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Boonie's Filipino Restaurant

  • Restaurants
  • North Center
  • price 2 of 4
  1. Boonie's interior
    Photograph: Maggie Hennessy
  2. Boonie's interior
    Photograph: Maggie Hennessy
  3. plate of lumpia
    Photograph: Maggie Hennessy
  4. Sisig
    Photograph: Maggie Hennessy

Time Out says

With magnetic, affordable Filipino cooking and warm hospitality, Joseph Fontelera’s North Center restaurant should already be in your regular rotation.

On a recent Friday night at Boonie’s Filipino Restaurant, the conversation came to an abrupt halt when the sizzling pork sisig topped with raw egg hit our table. The four of us sat, transfixed, as a server methodically worked the egg into the citrus-scented hash of minced pork belly and caramelized sweet onions, which sputtered their approval like applause. Tangy, sweet, unctuous and textural, such gestalt cooking merits a moment of speechlessness. At the very least, promise me you’ll start your meal with it every time you eat here, if you’re a meat eater that is.

Boonie’s sisig doesn’t just elicit awed silences; in fact, it was the subject of much chatter when chef/owner Joseph Fontelera’s pandemic popup, Boonie’s Foods, landed at Revival Food Hall in 2020. Since debuting his brick-and-mortar storefront five months ago, the former executive chef of Arami has come into his own with Filipino-inspired cooking that honors his Philippines-born grandmother, Estefania Bondoc Clarito, and his forebears who immigrated to Chicago starting in 1970. 

Boonie’s hugs like a metaphorical grandmother in all sorts of ways, starting the moment you walk in and see bowls of individually wrapped Hongyuan guava candies in the entryway and on the host stand. The diminutive, low-lit space—warmly dressed in blonde wood accents and framed family photos and whimsical prints—offers a cozy contrast to the sprawling, airy restaurants that have punctuated Chicago’s buzzier openings of late. And, oh, that food—boldly charred, umami-rich and satisfying, balanced by mouth-watering acidity and sweetness.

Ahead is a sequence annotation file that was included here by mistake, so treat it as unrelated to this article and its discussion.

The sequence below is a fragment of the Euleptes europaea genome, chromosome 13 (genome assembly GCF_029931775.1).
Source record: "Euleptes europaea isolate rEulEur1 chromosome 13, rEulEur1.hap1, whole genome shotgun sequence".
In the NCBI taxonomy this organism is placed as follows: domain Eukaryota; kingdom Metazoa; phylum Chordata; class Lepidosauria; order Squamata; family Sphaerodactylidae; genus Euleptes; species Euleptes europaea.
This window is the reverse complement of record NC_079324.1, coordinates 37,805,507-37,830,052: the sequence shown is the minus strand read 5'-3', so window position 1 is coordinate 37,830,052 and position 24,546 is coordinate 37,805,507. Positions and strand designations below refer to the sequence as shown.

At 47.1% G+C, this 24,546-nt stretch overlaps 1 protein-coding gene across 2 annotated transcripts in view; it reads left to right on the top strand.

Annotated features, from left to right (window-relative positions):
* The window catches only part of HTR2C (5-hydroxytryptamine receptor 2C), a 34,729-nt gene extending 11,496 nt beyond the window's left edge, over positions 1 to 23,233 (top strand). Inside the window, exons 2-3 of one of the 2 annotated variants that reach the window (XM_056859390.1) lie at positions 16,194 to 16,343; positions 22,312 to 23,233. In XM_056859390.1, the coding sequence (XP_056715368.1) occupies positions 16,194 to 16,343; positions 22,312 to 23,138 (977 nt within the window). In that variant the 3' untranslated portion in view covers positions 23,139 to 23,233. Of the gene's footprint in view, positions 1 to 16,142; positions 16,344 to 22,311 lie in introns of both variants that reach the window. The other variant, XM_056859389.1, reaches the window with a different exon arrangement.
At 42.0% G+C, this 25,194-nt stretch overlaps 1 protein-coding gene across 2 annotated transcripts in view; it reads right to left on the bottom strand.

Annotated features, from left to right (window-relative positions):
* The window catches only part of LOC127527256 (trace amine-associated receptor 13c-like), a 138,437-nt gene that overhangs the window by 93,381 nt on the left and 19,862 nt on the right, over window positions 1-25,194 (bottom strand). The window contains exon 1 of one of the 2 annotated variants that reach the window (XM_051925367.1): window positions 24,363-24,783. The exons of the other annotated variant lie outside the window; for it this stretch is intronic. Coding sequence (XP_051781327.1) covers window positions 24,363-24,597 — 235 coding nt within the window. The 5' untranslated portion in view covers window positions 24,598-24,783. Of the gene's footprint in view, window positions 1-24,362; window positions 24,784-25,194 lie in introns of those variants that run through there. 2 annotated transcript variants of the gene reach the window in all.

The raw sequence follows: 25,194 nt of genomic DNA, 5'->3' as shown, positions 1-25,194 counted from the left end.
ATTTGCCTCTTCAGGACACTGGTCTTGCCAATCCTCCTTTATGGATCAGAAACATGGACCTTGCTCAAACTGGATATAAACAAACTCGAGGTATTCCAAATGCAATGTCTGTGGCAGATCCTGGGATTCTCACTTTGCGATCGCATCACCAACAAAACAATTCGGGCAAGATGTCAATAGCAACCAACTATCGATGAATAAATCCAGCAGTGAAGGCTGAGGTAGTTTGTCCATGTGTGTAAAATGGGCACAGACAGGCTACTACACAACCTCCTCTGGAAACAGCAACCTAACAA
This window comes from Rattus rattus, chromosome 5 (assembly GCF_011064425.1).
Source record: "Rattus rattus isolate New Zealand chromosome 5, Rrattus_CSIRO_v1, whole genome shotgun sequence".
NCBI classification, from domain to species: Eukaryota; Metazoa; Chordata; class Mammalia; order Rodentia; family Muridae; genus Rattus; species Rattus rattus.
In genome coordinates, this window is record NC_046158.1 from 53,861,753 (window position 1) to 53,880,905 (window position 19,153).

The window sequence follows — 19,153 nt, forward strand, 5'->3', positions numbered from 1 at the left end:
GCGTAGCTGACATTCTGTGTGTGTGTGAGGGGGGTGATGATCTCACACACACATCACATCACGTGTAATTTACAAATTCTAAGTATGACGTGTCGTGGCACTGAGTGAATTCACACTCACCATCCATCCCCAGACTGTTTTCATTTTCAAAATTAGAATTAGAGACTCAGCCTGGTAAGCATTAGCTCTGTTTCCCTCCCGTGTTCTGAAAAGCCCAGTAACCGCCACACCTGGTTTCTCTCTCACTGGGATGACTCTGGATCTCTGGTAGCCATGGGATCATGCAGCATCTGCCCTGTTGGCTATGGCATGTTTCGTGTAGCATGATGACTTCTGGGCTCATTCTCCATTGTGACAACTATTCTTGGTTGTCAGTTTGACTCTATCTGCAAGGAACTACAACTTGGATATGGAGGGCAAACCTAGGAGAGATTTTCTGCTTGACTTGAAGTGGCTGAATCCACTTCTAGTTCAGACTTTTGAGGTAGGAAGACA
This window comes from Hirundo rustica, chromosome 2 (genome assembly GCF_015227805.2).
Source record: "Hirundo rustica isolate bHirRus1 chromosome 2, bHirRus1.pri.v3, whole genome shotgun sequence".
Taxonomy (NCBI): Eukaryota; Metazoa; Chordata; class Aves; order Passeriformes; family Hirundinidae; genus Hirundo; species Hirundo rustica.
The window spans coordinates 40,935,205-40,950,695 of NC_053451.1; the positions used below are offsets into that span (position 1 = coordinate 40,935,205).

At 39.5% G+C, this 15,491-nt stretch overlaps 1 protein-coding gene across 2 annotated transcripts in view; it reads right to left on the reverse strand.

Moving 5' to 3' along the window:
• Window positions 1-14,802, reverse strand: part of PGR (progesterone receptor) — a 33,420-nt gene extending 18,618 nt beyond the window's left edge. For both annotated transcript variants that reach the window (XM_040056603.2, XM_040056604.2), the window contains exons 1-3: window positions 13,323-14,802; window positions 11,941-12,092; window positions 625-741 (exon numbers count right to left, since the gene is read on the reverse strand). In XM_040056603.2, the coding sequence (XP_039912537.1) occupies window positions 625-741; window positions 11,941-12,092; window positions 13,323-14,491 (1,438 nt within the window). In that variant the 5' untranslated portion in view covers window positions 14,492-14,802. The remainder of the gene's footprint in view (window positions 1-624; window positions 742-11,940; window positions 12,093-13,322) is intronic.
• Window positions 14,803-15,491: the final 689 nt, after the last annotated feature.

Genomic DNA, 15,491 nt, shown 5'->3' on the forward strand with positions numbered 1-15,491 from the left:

Boonie’s concise, affordable menu breaks out into five parts: Panimula (Small Plates), Inihaw (Grilled Bites), Ulam (Entrées), Panghimagas (Desserts) and Sides. Despite sensible guidance from our server (“You’ll be fine sharing two or three small plates and three mains”), my three companions and I took the “kain tayo” (Tagalog for “let’s eat”) neon by the entrance literally and ordered almost everything. On that note, nothing lights a proverbial fire under an indecisive group of diners like hearing the garlic rice is running low, as the server warned us a few minutes after we arrived at 7 p.m. Fontelera has upped nightly available quantities of the fluffy, nutty rice laced with toasted garlic—available for, and worth, a $6 upcharge. Regardless, Boonie’s almost always sells out, so go early.

Fontelera later told me he feels immense responsibility, not just to honor the traditional cooking of his family that inspired his career path, “but also be a part of the development and growth of Filipino cuisine in the U.S. that we, for too long, have not had the opportunity to nurture.”